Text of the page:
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Erik Visits an American Grave, Part 1,584

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This is the grave of Samuel Crocker Cobb.

Born in 1826 in Taunton, Massachusetts, Cobb grew up pretty well off, but not extremely well off. Cobb became a leading Boston merchant, involved in foreign trade with both Europe and South America.

Cobb was also heavily involved in trade with Africa and really was one of the first Americans to be involved with trading there outside of the slave trade. He was particularly involved in the peanut trade. Luckily, as the historian Jori Lewis discovered in her work, Slaves for Peanuts: A Story of Conquest, Liberation, and a Crop That Changed History, Cobb left voluminous detailed records of his dealings. But he and his partner, the Salem merchant Francis Butman, were involved in a pretty complex trading world there. They sold American tobacco in exchange for both hides and peanuts. They then sold the hides to shoemakers and the peanuts to middlemen that marketed this new exotic foreign product to Americans. People began to discover the joys of roasted peanuts and the trade took off. Peanuts were in the U.S. before this, brought over by Africans in the slave trade, but they were associated with slaves and so not popular among whites. Cobb changed that. Lewis’ book is very good and is why I did this post to begin with. It’s interesting and worth your time, certainly more than this post.

Cobb became mayor of Boston in 1874. This was during the Panic of 1873, which most definitely continued for a good long time. Cobb had a strong position on what to do to alleviate the suffering of the working class–not a damn thing. He was violently opposed to any kind of relief. This was typical of the Republican Party of this time. These were people who might have been abolitionists (or might not have been) but what they really believed in was an extreme vision of private property and the doctrine of the contract. If people wanted to work, they needed to find a job. Any welfare would just create dependency, which was basically slavery for white people. That was unacceptable. If people starved, well, that was on them, they were probably Irish anyway and thus inclined that way. Cobb said about job creation programs, they are “subversive to our whole social fabric, tending directly to communism in its worst form.”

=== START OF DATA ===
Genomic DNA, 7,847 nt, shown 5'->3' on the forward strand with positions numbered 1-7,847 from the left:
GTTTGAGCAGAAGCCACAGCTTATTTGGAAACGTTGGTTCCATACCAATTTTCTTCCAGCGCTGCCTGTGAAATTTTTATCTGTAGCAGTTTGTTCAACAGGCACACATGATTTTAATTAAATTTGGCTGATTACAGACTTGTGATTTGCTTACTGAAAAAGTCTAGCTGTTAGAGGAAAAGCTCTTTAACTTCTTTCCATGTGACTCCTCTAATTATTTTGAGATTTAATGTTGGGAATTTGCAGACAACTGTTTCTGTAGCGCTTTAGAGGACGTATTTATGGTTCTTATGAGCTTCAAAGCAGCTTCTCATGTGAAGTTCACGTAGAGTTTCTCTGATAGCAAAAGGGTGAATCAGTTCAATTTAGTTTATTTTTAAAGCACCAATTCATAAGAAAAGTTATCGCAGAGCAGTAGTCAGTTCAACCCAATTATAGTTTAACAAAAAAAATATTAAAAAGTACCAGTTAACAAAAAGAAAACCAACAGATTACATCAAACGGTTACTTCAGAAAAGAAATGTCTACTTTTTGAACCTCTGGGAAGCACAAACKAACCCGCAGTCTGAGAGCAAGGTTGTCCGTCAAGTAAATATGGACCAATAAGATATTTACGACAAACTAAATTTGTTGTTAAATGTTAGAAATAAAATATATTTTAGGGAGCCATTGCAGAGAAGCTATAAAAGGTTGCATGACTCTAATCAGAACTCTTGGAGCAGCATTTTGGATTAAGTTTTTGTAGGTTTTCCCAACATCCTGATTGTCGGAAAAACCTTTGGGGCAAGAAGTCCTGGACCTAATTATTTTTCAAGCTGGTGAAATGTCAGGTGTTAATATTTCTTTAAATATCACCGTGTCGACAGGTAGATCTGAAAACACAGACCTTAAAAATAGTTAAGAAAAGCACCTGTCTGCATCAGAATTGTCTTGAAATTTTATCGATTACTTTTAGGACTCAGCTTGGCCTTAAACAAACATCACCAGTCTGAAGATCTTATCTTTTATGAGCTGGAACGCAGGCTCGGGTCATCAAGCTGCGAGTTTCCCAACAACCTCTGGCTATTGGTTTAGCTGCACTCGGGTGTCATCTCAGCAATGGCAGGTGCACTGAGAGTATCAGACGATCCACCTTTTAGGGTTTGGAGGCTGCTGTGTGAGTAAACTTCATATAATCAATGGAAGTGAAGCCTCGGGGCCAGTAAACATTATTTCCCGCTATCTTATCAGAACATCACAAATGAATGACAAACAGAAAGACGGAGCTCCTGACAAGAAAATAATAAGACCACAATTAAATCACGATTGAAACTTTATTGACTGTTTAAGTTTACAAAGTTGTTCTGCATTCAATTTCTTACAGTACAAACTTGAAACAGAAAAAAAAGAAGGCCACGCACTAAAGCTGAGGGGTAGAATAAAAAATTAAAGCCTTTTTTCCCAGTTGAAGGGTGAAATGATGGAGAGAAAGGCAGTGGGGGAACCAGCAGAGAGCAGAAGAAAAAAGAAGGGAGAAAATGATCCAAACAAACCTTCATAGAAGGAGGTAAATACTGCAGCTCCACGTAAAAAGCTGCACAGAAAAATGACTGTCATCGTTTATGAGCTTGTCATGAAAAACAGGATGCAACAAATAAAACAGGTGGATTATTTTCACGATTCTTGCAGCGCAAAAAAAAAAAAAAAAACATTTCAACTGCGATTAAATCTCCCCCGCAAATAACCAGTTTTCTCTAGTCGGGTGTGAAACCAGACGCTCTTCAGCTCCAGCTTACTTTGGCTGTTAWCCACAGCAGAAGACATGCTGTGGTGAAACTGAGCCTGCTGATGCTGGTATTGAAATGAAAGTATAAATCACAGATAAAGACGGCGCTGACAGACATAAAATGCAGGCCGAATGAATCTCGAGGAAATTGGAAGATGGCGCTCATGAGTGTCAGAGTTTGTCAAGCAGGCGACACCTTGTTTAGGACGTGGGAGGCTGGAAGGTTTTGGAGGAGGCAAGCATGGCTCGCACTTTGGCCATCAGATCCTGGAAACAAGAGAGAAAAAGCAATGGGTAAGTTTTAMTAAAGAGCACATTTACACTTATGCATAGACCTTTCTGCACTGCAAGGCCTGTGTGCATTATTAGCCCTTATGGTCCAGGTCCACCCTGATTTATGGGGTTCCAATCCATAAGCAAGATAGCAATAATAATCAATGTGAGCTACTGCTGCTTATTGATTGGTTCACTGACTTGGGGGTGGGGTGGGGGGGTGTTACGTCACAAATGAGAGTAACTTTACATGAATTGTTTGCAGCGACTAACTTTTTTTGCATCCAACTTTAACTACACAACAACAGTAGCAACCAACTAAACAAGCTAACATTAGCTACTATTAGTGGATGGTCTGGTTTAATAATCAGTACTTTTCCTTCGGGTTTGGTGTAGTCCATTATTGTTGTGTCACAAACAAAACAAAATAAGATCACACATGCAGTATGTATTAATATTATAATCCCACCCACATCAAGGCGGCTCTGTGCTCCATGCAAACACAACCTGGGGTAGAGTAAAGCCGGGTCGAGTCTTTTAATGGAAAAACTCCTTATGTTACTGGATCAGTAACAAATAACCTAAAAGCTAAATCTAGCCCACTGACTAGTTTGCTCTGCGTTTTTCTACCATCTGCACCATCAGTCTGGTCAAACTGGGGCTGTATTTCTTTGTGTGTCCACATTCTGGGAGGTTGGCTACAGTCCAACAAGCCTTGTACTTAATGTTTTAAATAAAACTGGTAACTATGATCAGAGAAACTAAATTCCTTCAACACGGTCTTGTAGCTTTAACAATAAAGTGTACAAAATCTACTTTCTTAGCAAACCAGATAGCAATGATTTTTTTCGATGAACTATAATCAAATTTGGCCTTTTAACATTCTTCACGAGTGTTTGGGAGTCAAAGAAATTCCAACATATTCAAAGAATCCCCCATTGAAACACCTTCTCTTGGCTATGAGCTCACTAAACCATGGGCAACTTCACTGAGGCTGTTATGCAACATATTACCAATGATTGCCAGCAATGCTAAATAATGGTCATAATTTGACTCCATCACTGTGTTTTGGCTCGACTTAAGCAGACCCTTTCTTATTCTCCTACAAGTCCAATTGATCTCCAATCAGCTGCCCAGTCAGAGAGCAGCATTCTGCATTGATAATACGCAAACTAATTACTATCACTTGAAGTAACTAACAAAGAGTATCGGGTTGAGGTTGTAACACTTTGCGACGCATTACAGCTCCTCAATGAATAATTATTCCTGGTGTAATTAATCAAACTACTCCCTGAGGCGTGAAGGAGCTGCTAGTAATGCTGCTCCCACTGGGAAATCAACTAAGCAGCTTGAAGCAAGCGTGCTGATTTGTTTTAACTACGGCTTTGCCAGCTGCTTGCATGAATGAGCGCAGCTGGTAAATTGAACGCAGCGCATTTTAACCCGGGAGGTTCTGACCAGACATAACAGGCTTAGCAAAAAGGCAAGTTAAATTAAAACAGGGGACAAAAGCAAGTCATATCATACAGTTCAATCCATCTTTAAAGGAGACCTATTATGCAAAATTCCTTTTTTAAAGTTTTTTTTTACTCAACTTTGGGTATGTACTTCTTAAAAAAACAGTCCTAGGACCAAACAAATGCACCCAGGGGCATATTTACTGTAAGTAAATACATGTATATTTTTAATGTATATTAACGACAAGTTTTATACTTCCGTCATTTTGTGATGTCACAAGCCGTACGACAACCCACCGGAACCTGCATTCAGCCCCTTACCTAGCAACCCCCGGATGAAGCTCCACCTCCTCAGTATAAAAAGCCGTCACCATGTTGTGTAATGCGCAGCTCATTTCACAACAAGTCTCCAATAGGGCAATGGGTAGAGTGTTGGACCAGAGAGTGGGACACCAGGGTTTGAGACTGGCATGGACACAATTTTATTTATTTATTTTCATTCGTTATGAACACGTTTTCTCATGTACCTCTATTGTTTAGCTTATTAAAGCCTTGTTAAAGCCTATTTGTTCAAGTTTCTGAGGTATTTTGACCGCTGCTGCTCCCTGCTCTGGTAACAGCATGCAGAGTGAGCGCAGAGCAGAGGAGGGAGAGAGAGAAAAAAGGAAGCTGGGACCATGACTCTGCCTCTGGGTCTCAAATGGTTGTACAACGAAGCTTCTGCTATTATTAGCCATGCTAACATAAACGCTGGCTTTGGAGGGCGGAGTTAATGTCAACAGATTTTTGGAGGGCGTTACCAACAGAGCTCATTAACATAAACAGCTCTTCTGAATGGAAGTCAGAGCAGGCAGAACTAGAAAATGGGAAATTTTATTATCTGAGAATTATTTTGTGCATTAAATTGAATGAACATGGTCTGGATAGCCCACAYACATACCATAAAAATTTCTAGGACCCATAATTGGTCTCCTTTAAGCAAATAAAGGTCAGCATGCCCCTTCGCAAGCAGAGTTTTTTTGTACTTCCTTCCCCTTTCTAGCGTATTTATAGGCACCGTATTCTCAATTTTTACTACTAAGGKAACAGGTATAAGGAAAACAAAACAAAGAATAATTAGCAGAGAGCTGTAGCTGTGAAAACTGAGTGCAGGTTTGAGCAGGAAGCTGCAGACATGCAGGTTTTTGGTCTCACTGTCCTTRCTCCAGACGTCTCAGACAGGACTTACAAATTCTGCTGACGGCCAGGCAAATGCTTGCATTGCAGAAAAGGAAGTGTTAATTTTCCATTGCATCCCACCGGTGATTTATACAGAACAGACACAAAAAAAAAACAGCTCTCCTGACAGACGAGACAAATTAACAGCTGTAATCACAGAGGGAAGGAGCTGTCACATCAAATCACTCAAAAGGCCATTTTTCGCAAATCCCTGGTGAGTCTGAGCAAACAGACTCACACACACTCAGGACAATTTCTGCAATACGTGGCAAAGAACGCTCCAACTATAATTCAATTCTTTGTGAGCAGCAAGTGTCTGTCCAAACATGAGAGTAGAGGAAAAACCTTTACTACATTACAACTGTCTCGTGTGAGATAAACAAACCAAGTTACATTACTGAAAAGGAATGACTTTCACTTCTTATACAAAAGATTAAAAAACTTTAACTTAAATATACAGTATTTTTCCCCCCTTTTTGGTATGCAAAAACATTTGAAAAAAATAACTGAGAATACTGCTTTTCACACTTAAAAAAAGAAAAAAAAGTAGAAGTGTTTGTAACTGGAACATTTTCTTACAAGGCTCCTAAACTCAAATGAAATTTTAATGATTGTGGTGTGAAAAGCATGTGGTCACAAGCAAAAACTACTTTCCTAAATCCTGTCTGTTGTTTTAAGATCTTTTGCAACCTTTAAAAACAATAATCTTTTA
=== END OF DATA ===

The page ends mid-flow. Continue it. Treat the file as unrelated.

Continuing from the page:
The other thing Cobb did was facilitate some good ol’ Civil War reconciliation. He led the celebration of the centennial of the Battle of Bunker Hill and during this, the city decided to invite a bunch of Confederate veterans to Boston to reunite with Union veterans as a show of good faith and getting the nation back together again. Well, in one sense this Civil War reconciliation did that, but that reconciliation would based directly on a foundation of white supremacy and a hazy nostalgic historical memory. The American Revolution was a perfect way to start this.

OK, there was a few other things Cobb did too. He led the annexation of ¬†Charlestown, West Roxbury, and Brighton, increasing Boston’s population by 44,000 people. He pushed for more public goods as well, including parks and a water system.

Mostly at the end of his life, Cobb was just a rich guy doing rich guy things like heading local charities and such.

Cobb died in 1891. He was 64 years old.

Samuel Crocker Cobb is buried in Forest Hills Cemetery, Boston, Massachusetts.

If you would like this series to visit other 19th century mayors, you can donate to cover the required expenses here. Henry Lang is in Newark, New Jersey and William Ogden is in The Bronx, although he was the first mayor of Chicago. Previous posts in this series are archived here and here.

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